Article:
Jon Voight: The secret sauce that makes Showtime’s ‘Ray Donovan’ a potent thrill

We weren’t supposed to like Mickey Donovan.

When Jon Voight’s Donovan patriarch was introduced back in the first season, Liev Schreiber titular character, Ray Donovan, warned his family that letting “Mic” back into the house would be like letting a lion out of the cage. As the viewer, we agreed with Ray.

Mickey was coming out of prison after serving a 15 year stretch, but that was nothing compared to the neglect he poured onto his four kids: including Ray, Bunchy (Dash Mihok), Terry (Eddie Marsan), and Darryl (Pooch Hall). He was the unfit father to the tenth degree, yet here he was trying to carve his way back into the family dynamic. Hearing him say “grandpa” was like looking out of your window and spotting a thunderstorm nearing your neighborhood.

However, after the season six finale on Sunday night, it was easy to feel sympathy for, and even root for, Mickey Donovan. After all this time, he’s worn us down, like a incessant yet unconventional caregiver who keeps things entertaining and unpredictable. This is due to the wildly endearing and poetic spin Voight has put on the character.

The finale showed the true resolve and heart of the Donovan family, and featured Mickey at his best. At their unhinged worse, they can still function as a unit, and at the heart of it was Mickey. He’s digging holes, chopping up bodies, giving sage advice to his granddaughter’s fiance, and cracking dirty jokes. If you are a fictional family in an action-centered drama with real depth, you need a Mickey on your side. He’s like human bleach: it may smell bad, but it cleans up messes with the best of them.

Part of Mickey’s charm is the constant danger he brings to the show. The seventh season started with him in jail for a crime he didn’t commit. After Bunchy breaks him out, they go on a crime spree that fails miserably on multiple fronts. Mickey’s inability to walk a straight line is heightened by his knowledge of how to get around sticky situations.

In the final batch of episodes this past month, his unique set of skills have helped. He saved Ray’s life during the ninth episode of this season, and that was after nursing a severely injured Ray back to health. The past two weeks, he’s disposing of bodies for his boys. All in the name of unhealthy yet righteous justice.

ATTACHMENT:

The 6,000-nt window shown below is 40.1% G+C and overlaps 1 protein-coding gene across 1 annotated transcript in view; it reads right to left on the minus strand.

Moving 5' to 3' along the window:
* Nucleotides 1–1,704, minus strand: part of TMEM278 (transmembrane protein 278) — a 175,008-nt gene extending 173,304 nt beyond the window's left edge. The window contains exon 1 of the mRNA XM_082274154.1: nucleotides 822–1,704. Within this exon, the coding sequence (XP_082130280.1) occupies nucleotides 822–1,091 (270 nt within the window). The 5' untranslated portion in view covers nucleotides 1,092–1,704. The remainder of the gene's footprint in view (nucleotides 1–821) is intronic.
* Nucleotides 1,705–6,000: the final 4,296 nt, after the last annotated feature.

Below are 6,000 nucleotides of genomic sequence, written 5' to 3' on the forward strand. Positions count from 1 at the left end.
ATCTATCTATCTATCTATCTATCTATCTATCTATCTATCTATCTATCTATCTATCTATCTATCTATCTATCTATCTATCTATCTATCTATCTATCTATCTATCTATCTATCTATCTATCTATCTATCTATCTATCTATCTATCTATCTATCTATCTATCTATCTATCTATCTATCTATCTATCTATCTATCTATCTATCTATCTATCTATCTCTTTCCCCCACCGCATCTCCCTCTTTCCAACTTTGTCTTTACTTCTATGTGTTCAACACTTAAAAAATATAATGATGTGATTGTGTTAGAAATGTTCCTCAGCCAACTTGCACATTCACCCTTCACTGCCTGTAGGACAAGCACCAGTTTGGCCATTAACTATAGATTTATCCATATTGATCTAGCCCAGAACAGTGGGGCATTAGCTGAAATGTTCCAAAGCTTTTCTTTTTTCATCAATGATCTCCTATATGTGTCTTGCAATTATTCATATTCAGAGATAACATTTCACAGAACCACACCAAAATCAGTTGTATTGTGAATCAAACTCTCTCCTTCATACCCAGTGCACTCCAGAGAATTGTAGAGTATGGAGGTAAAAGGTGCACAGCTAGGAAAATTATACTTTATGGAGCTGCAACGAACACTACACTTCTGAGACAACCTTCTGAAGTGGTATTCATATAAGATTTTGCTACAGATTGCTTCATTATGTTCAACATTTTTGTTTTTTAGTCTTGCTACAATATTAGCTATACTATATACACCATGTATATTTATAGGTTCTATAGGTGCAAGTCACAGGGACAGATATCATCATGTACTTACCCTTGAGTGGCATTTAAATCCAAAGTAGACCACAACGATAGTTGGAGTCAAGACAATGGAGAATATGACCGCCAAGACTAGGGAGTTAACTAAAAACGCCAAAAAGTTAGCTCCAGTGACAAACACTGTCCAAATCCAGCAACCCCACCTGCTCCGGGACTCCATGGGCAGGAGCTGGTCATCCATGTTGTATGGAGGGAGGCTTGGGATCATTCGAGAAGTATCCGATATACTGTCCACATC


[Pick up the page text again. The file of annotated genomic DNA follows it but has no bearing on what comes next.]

At the end of the day, flaws and all, Mickey is fiercely loyal. He held Ray at gunpoint in episode 609 (sixth season, episode #9), but when he realized his granddaughter was in trouble, he quickly flipped script and wanted to help. That’s Mickey’s enduring trait: loyalty no matter what.

Voight, a seasoned Oscar-nominated actor, finds new and adventurous ways to make Mickey appealing and dangerous all at once. You can never get too close to him, or completely despise him. He’s a required dose of Donovan mayhem. A car wreck that takes forever to conclude.

There’s a carefree aspect to his performance, like the times where Mickey will be dancing the night away, drinking all the booze and telling old stories, or carrying the look of weighted dread and disgust on his face before finding a way to fix the problem. One could call it aloof overwatch that never ceases to amaze.

One thing is for sure: if you don’t have a true talent like Voight playing Mickey, the role falls flat, and the show loses its juice and appeal. It’s the actor’s dedication to the role, as is the case with every single person on the show, that makes Ray Donovan a true masterclass in how to tell a story over five-plus seasons. Someone with less talent hampers the role and the show. It is Voight’s Mickey that supplies the secret sauce that keeps the show running strong.

If there’s an Emmy reel to send in for Voight, just watch the end of Sunday’s finale. Told by Ray earlier in the hour that he wasn’t there when they were kids to read stories at nighttime, Mickey is torn apart emotionally by his elder son’s words. As the Donovans gather around after another successful mission of bad people defeating even worse people, Mickey starts reciting lines from a book that Ray and Bunchy recognize from their youth. Tearfully at the end, he tells Ray, “I was there.”

The scene is so powerful that the reactions of Schreiber and Mihok seemed genuine and real. Ray goes to call his newly found shrink, because maybe he has it wrong, and Mickey was around more than he thought. Bunchy embraces a dad that has gotten him into more trouble than any parent in history. If not for the talent of Voight, viewers will shake their heads. Instead, you were most likely in tears.

Mickey Donovan is far from perfect, but Voight makes him fun, relatable, and constantly interesting. Every time I think he’s going to be killed off or eliminated elsewhere, Voight and the gifted writers on this show, and showrunner David Hollander, find a way to keep him in the action-and the show benefits.

Without Voight, the last three episodes of the sixth season aren’t as good. Without his work in the entirety of the series, the show is probably off the air.

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